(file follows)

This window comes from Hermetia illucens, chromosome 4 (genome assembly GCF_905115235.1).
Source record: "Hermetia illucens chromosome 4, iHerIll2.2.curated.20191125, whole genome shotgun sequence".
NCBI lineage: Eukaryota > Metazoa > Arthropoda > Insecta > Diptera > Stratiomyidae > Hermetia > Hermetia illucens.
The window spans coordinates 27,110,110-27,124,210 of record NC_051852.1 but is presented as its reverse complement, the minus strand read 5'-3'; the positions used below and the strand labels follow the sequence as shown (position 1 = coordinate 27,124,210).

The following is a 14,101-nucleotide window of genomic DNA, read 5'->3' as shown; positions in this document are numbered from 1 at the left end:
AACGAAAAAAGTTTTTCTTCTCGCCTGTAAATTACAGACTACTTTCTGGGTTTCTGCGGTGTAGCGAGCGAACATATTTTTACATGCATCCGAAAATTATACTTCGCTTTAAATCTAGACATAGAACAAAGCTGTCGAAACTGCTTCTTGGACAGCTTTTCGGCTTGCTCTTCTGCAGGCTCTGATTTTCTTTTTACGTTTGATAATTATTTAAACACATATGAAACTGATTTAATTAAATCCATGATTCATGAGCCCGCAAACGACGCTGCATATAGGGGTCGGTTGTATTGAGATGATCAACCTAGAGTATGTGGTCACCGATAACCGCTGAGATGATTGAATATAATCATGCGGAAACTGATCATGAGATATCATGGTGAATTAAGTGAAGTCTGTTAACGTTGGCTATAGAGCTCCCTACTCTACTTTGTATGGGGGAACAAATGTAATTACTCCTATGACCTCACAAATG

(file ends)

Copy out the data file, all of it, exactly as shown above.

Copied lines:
This window comes from Hermetia illucens, chromosome 4 (genome assembly GCF_905115235.1).
Source record: "Hermetia illucens chromosome 4, iHerIll2.2.curated.20191125, whole genome shotgun sequence".
NCBI lineage: Eukaryota > Metazoa > Arthropoda > Insecta > Diptera > Stratiomyidae > Hermetia > Hermetia illucens.
The window spans coordinates 27,110,110-27,124,210 of record NC_051852.1 but is presented as its reverse complement, the minus strand read 5'-3'; the positions used below and the strand labels follow the sequence as shown (position 1 = coordinate 27,124,210).

The following is a 14,101-nucleotide window of genomic DNA, read 5'->3' as shown; positions in this document are numbered from 1 at the left end:
AACGAAAAAAGTTTTTCTTCTCGCCTGTAAATTACAGACTACTTTCTGGGTTTCTGCGGTGTAGCGAGCGAACATATTTTTACATGCATCCGAAAATTATACTTCGCTTTAAATCTAGACATAGAACAAAGCTGTCGAAACTGCTTCTTGGACAGCTTTTCGGCTTGCTCTTCTGCAGGCTCTGATTTTCTTTTTACGTTTGATAATTATTTAAACACATATGAAACTGATTTAATTAAATCCATGATTCATGAGCCCGCAAACGACGCTGCATATAGGGGTCGGTTGTATTGAGATGATCAACCTAGAGTATGTGGTCACCGATAACCGCTGAGATGATTGAATATAATCATGCGGAAACTGATCATGAGATATCATGGTGAATTAAGTGAAGTCTGTTAACGTTGGCTATAGAGCTCCCTACTCTACTTTGTATGGGGGAACAAATGTAATTACTCCTATGACCTCACAAATG